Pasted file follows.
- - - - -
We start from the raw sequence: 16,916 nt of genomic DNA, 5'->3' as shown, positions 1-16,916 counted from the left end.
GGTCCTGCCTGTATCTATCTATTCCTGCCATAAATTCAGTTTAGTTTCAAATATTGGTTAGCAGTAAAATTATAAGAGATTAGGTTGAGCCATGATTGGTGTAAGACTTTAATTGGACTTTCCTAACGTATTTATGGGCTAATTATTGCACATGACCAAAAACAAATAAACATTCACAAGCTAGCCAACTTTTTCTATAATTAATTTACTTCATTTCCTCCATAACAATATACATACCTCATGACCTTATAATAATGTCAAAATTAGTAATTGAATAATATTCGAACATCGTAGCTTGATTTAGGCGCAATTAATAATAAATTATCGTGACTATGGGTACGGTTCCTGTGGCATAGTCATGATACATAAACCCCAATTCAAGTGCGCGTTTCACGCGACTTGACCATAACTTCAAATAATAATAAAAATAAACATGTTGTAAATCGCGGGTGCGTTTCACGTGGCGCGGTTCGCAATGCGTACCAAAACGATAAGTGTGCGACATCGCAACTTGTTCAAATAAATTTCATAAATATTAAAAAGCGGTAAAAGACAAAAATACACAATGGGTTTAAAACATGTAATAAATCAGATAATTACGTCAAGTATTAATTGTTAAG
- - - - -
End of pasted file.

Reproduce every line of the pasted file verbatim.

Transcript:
We start from the raw sequence: 16,916 nt of genomic DNA, 5'->3' as shown, positions 1-16,916 counted from the left end.
GGTCCTGCCTGTATCTATCTATTCCTGCCATAAATTCAGTTTAGTTTCAAATATTGGTTAGCAGTAAAATTATAAGAGATTAGGTTGAGCCATGATTGGTGTAAGACTTTAATTGGACTTTCCTAACGTATTTATGGGCTAATTATTGCACATGACCAAAAACAAATAAACATTCACAAGCTAGCCAACTTTTTCTATAATTAATTTACTTCATTTCCTCCATAACAATATACATACCTCATGACCTTATAATAATGTCAAAATTAGTAATTGAATAATATTCGAACATCGTAGCTTGATTTAGGCGCAATTAATAATAAATTATCGTGACTATGGGTACGGTTCCTGTGGCATAGTCATGATACATAAACCCCAATTCAAGTGCGCGTTTCACGCGACTTGACCATAACTTCAAATAATAATAAAAATAAACATGTTGTAAATCGCGGGTGCGTTTCACGTGGCGCGGTTCGCAATGCGTACCAAAACGATAAGTGTGCGACATCGCAACTTGTTCAAATAAATTTCATAAATATTAAAAAGCGGTAAAAGACAAAAATACACAATGGGTTTAAAACATGTAATAAATCAGATAATTACGTCAAGTATTAATTGTTAAG